Becoming A Special Education Teacher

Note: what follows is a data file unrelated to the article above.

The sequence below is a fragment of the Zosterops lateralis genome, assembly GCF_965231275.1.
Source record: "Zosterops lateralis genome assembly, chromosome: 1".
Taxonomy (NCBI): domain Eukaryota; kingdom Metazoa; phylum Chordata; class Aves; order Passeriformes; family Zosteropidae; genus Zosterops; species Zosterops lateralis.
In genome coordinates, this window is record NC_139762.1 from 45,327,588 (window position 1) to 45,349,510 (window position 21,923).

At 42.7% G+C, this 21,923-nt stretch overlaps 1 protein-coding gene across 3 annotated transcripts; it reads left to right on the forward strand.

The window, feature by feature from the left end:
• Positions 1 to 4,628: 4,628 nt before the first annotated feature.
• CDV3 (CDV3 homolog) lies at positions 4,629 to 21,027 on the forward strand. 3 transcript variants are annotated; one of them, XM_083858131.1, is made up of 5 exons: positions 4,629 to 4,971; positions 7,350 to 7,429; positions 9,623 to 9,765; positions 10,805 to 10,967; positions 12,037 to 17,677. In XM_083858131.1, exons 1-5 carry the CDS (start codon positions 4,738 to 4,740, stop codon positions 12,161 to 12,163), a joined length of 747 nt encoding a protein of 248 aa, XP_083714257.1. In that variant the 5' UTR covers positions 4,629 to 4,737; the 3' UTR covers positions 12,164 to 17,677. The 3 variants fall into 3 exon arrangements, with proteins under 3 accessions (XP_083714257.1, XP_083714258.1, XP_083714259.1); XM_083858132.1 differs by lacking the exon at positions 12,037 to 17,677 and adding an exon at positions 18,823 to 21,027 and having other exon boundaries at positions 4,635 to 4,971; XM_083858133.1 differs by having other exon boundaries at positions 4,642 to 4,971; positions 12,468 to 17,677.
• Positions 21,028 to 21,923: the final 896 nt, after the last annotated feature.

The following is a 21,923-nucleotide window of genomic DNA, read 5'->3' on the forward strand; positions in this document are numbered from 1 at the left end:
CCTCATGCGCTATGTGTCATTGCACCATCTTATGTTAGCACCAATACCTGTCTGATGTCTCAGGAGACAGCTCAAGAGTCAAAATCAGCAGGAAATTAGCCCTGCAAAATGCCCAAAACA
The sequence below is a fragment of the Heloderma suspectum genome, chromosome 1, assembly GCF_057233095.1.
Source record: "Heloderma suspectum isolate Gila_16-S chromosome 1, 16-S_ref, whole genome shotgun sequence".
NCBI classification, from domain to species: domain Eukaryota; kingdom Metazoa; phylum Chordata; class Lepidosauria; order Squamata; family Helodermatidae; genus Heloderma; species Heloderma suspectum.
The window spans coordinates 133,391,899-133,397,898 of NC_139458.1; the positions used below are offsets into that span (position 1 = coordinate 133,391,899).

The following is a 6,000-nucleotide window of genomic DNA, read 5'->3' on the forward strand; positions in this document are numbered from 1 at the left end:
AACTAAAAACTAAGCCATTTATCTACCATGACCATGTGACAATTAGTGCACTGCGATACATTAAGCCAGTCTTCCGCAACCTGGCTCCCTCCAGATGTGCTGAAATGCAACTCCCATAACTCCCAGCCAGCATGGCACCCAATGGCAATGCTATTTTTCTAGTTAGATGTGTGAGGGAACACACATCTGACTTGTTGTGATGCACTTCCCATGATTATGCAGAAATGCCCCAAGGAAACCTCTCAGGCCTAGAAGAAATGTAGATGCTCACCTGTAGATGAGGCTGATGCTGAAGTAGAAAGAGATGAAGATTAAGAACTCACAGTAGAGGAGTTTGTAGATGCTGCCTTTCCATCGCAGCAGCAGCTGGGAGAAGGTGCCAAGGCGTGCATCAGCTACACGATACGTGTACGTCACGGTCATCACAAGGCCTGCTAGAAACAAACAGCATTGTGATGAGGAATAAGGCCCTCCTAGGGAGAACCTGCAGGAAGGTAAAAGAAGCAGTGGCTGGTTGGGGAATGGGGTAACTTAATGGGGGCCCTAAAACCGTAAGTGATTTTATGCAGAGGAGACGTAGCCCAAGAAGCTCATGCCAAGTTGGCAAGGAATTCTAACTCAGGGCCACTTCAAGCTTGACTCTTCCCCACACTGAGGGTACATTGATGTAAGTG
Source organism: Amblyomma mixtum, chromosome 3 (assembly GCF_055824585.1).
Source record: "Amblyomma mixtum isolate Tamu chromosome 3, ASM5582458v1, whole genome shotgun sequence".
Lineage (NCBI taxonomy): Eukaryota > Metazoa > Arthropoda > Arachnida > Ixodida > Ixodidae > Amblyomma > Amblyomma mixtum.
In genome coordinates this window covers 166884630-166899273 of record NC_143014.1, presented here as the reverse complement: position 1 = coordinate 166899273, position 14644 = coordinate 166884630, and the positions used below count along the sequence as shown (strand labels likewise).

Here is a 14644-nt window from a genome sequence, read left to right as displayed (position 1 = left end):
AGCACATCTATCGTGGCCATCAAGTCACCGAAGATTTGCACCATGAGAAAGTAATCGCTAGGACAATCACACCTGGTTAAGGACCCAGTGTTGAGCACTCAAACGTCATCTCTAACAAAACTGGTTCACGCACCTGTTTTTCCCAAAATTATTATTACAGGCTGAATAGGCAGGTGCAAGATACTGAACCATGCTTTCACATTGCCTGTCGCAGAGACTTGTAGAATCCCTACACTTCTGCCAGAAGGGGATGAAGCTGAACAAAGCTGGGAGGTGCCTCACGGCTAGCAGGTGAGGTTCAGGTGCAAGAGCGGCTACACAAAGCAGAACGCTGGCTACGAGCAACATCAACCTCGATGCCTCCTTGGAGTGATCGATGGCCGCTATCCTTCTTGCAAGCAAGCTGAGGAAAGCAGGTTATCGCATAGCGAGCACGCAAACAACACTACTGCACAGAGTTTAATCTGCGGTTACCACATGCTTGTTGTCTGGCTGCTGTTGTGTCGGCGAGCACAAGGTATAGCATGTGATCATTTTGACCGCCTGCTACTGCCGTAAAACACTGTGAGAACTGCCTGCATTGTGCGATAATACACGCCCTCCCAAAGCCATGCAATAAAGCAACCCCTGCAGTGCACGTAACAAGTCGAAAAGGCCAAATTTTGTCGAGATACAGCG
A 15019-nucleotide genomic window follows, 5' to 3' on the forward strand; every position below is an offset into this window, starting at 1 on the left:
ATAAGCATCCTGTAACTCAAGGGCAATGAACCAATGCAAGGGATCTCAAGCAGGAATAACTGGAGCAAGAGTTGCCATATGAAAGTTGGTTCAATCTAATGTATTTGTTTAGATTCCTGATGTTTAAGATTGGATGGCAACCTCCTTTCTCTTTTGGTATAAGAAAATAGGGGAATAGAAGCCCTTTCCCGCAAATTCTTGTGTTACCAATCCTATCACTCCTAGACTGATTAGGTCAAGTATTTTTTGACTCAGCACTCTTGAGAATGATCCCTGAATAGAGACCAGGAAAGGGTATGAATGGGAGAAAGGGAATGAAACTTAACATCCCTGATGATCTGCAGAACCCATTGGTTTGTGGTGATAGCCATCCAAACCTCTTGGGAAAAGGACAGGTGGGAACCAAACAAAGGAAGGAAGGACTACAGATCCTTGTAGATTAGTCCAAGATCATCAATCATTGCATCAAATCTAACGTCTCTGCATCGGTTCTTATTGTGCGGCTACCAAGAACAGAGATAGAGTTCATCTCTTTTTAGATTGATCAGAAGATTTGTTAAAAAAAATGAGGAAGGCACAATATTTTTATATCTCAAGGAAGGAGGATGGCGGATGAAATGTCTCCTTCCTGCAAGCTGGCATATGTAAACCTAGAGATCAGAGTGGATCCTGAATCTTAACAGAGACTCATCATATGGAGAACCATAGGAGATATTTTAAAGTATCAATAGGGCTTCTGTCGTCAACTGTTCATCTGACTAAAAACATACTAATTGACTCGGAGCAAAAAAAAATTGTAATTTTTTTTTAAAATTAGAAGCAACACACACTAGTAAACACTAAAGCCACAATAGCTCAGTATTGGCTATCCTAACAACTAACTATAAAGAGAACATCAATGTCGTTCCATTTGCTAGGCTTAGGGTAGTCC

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“Special education labels don’t define children; Children define themselves” (Dalien, 2015). I am interested in becoming a special education teacher because I have always loved being around children, and I have a soft spot for kids with autism and other disabilities. The first time that I ever thought about working with special needs children was when I was in the fifth grade. My mom worked at my school as a teacher assistant in a first grade classroom, so in the morning I would go to her classroom and wait for the bell to ring. A little boy named Alex who had Cerebral palsy and a spinal problem, came into class early as well. I immediately connected with him, and began going to my mom’s room every morning to play with him before class. It soon became the highlight of my day. Alex could not talk very well and could not walk, so we rolled cars around the floor, traced shapes on to the whiteboard, or sometimes crawled on the floor chasing each other as monsters. I loved seeing how me playing with him made him smile so big and become more outgoing. My dream is to give kids like Alex a reason to smile and help them reach their full potential. In this speech you will learn all about special education teachers, including, but not limited to: What they do, where they typically work, their environment, how much they get paid, benefits the job entails, the education and skills required to become a special education teacher, and information on the job outlook. Special education
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